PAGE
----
The Livestock Guardians of Pure American Naturals

In traditional agriculture, one of the biggest concerns facing livestock producers is predation of the flock. In ancient times, as today, one of the methods used to protect the flock was livestock guardian animals. From the common to uncommon, we’ll take a look at some of the animals used on the farm to protect the Angora herd of Pure American Naturals.

At least as far back as 6,000 years ago, the shepherds and goat herdsmen of what is now known as Turkey have been using dogs to protect their precious flocks. From that time gone by, the Anatolian Shepherd has been developed to safeguard his flock from bears, roving dogs, and wolves. Other breeds developed with the purpose of safeguarding livestock include the fluffy white Great Pyrenees and Italian Maremma, but don’t let those puffy coats fool you; these dogs are all business. While Collies and Australian Shepherds are commonly known to drive herds and flocks for the stockman, Livestock Guardian Dogs (LGDs) are bred with the sole intent of protecting their furry or wooly charges from predation, whether two-legged or four. In my own experience with LGDs I have seen two adolescent female Maremmas, weighing a stout 80 pounds each, drive off a pack of coyotes with single minded efficiency. At PAN we have employed Great Pyrenees guardians with great success.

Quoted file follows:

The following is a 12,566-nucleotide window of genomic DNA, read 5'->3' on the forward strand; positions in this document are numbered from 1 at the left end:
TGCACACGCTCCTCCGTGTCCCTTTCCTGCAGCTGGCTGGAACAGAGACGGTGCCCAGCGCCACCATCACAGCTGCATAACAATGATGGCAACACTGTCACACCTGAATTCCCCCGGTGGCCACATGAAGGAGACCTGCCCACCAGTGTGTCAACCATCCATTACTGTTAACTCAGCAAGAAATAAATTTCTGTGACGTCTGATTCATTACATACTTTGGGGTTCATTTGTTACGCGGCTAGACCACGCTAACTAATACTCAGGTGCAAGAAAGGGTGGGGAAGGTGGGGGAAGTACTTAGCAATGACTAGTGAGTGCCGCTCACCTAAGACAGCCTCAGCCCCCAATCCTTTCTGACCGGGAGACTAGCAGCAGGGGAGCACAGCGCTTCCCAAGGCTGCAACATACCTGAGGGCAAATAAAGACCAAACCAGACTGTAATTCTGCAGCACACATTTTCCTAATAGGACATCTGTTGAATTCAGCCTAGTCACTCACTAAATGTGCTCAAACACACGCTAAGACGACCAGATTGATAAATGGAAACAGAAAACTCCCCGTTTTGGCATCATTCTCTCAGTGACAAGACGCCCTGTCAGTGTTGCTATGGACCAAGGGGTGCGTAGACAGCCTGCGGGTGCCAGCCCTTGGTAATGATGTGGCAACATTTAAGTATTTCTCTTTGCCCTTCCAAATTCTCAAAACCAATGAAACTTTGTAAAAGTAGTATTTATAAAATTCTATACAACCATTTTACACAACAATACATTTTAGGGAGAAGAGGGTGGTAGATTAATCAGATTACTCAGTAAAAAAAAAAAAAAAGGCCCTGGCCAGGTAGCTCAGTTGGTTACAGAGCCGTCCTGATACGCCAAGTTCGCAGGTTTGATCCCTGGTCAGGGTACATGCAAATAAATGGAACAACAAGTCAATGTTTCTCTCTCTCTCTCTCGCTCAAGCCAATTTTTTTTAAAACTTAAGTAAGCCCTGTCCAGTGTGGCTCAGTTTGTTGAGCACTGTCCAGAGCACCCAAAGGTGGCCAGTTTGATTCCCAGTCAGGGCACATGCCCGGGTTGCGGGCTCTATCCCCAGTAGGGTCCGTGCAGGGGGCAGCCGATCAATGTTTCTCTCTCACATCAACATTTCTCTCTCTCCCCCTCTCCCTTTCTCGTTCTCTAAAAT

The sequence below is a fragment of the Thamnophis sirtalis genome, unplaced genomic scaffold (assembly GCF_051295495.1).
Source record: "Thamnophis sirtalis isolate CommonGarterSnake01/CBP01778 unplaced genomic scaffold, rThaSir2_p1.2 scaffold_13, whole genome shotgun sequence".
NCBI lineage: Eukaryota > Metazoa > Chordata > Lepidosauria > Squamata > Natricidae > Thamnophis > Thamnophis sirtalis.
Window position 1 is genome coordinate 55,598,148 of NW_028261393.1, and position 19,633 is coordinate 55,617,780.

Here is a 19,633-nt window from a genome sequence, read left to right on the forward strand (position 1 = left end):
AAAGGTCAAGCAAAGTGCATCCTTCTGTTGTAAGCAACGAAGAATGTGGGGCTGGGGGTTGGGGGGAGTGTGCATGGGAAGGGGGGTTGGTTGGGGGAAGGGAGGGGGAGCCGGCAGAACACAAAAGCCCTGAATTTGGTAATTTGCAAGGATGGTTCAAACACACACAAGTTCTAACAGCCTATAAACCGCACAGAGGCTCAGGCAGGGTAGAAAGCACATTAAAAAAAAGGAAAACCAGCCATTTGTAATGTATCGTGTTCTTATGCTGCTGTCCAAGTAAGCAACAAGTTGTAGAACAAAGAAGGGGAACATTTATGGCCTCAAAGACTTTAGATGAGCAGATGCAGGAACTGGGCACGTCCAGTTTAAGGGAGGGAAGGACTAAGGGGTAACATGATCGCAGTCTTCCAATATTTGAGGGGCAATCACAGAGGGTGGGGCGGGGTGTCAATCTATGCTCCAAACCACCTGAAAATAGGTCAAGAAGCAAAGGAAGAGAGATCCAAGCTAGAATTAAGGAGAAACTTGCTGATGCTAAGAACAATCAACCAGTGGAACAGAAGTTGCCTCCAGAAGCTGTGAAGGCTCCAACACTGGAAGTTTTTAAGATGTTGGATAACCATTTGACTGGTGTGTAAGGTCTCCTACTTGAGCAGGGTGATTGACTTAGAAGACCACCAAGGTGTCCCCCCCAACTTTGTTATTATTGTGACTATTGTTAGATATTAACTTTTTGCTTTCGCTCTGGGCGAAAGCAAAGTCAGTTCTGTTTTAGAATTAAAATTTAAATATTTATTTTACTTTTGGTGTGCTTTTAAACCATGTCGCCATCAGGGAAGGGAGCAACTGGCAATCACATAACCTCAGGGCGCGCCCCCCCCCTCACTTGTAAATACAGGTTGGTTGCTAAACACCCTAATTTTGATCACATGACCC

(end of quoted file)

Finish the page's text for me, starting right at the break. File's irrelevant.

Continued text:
In more recent years, research has shown that using lethal force (guns or traps) against predators, and particularly coyotes, has a staggering reverse effect on the population.  While the immediate drop in numbers provides a momentary lull in predator attacks, the wild dogs themselves rapidly reproduce to fill the void in the ecosystem.  For this reason a small but rising number of producers throughout the United States have turned to less commonplace means of protecting their stock and livelihoods.  Among the less common livestock protection animals to see a rise in popularity are llamas and donkeys.  These two animals have an instinctual hatred of dogs and will not hesitate to drive off a pack of coyotes in order to protect their smaller herd-mates.   When our last elderly LGD passed on, Glen researched and brought in two rescue llamas; Ms. Scarlet and Mr. White.  Since joining the herd, they’ve done a phenomenal job of patrolling and protecting the herds and remain ever vigilant in their duties.